What Are the Different Types of Opioids?

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There are two main types of opioids: legal prescription opioids and illegal opioids. Prescription opioids include oxycodone while illegal opioids include heroin. Regardless of legality, each type of opioid suppresses pain and is highly addictive.

Opioids contain chemicals that react to people's opioid receptors. Opioid receptors are located throughout the body and the brain. Unfortunately, opioid misuse can occur and people can become dependent on opioids quite easily. These in turn lead to accidental overdose deaths.

Opioid Receptors
There are three types of opioid receptors. These are called mu, delta and kappa. These receptors are in the human limbic system, the brain stem and the spinal cord. Opioids interact with all of these systems and stop pain signals before they reach the brain. They can also affect people's breathing and induce psychological symptoms such as euphoria.

Illegal opioids are very dangerous because their chemical makeup can be questionable. One of the most well-known opioids is heroin. Heroin is extracted from morphine, which is extracted from poppy seeds. Heroin found on the streets can be cut with other substances, which can increase its danger. It is highly addictive, causing severe withdrawal symptoms for users who cannot fulfill the body's need for it.

Fentanyl is a synthetic opioid that is even more powerful and dangerous than heroin. In fact, it's 30 to 50 times more powerful than heroin, and it's so lethal that even a small trace of it on the skin can kill a person instantly. It was originally prescribed by doctors to patients with serious illnesses, but has since infiltrated the street drug culture.

Prescription Opioids
The main prescription opioids are oxycodone, hydrocodone, codeine and morphine. These opioids are prescribed to help patients curb pain of many types. However, due to its highly addictive nature, a doctor's prescription can lead to a patient craving opioids after the medicine runs out. From there, addicts can search for cheaper and more accessible alternatives, such as heroin.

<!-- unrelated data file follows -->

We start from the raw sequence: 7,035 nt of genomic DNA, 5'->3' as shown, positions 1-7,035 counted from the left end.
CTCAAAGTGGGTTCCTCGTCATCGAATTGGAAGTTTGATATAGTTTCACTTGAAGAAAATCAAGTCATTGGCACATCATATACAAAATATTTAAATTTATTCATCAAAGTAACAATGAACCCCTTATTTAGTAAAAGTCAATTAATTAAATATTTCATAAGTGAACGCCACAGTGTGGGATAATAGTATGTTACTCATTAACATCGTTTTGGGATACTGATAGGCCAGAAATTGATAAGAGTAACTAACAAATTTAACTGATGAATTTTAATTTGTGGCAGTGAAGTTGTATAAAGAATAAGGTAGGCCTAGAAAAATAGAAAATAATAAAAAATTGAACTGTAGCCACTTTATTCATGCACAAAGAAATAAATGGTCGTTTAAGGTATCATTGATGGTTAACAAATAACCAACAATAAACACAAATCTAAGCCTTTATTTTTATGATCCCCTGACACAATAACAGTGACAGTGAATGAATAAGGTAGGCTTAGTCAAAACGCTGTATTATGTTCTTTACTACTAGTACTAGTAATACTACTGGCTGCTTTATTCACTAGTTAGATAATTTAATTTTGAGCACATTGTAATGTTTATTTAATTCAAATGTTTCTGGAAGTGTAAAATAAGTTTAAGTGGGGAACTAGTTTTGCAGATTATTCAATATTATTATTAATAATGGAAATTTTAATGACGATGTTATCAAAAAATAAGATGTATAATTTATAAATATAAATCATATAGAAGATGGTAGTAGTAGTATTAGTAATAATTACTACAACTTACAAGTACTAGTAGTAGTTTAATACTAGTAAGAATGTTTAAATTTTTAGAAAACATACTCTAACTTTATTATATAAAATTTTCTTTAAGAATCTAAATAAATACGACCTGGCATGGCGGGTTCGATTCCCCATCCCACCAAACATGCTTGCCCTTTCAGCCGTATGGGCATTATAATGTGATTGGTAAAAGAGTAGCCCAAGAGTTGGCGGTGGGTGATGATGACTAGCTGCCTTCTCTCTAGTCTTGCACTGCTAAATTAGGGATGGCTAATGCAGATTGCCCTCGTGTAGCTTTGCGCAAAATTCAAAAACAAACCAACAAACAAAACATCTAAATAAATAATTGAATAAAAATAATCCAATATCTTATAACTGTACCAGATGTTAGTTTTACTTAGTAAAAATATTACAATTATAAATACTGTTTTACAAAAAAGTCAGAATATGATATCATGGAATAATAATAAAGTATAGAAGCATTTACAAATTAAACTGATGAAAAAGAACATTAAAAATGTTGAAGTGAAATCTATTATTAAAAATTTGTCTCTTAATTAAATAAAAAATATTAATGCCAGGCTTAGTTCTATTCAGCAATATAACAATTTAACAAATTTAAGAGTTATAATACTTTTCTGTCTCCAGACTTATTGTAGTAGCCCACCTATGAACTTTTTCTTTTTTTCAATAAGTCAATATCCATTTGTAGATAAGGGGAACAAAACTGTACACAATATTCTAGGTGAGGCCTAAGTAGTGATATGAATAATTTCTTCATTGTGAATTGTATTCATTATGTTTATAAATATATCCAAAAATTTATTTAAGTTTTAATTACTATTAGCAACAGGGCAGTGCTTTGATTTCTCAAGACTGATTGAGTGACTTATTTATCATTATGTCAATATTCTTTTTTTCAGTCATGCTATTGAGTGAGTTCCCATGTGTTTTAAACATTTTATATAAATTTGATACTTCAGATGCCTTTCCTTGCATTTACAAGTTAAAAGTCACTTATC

Oxycodone is used for moderate to severe pain. Many doctors prescribe it after surgery. It releases itself over a 24-hour period, which means that people can experience its alleviating effects not just at the beginning once it's ingested, but hours afterwards.

Hydrocodone is less powerful than oxycodone, and is prescribed for minor to moderate pain. It is also used as a short-term cough suppressant. It lasts from four to six hours. Hydrocodone binds to opioid receptors and prevents pain messages from being sent from the body to the brain.

Codeine is an opioid that is used in many pain relief medicines, including Tylenol #3 and Tylenol #4. It's related to opium and causes drowsiness. When codeine is first ingested, the body converts it to morphine.

Morphine is extracted from poppy seeds. It's used to treat long-term pain. While it helps alleviate pain, it also induces a feeling of euphoria. Users can build up a tolerance to morphine, which means that more is needed to achieve a similar effect. This applies to all types of opioids.

The Problem With Opioids
Opioids affect people of all ethnic groups and socio-economic backgrounds. Addiction is severe and destroys the lives of those who misuse it and their families. Addiction must be treated by professionals in order for the person to have a good chance at recovery. Recovery from opioid addiction is a lifelong journey. It is possible but it's important to take proactive steps and find healing with the help of professionals.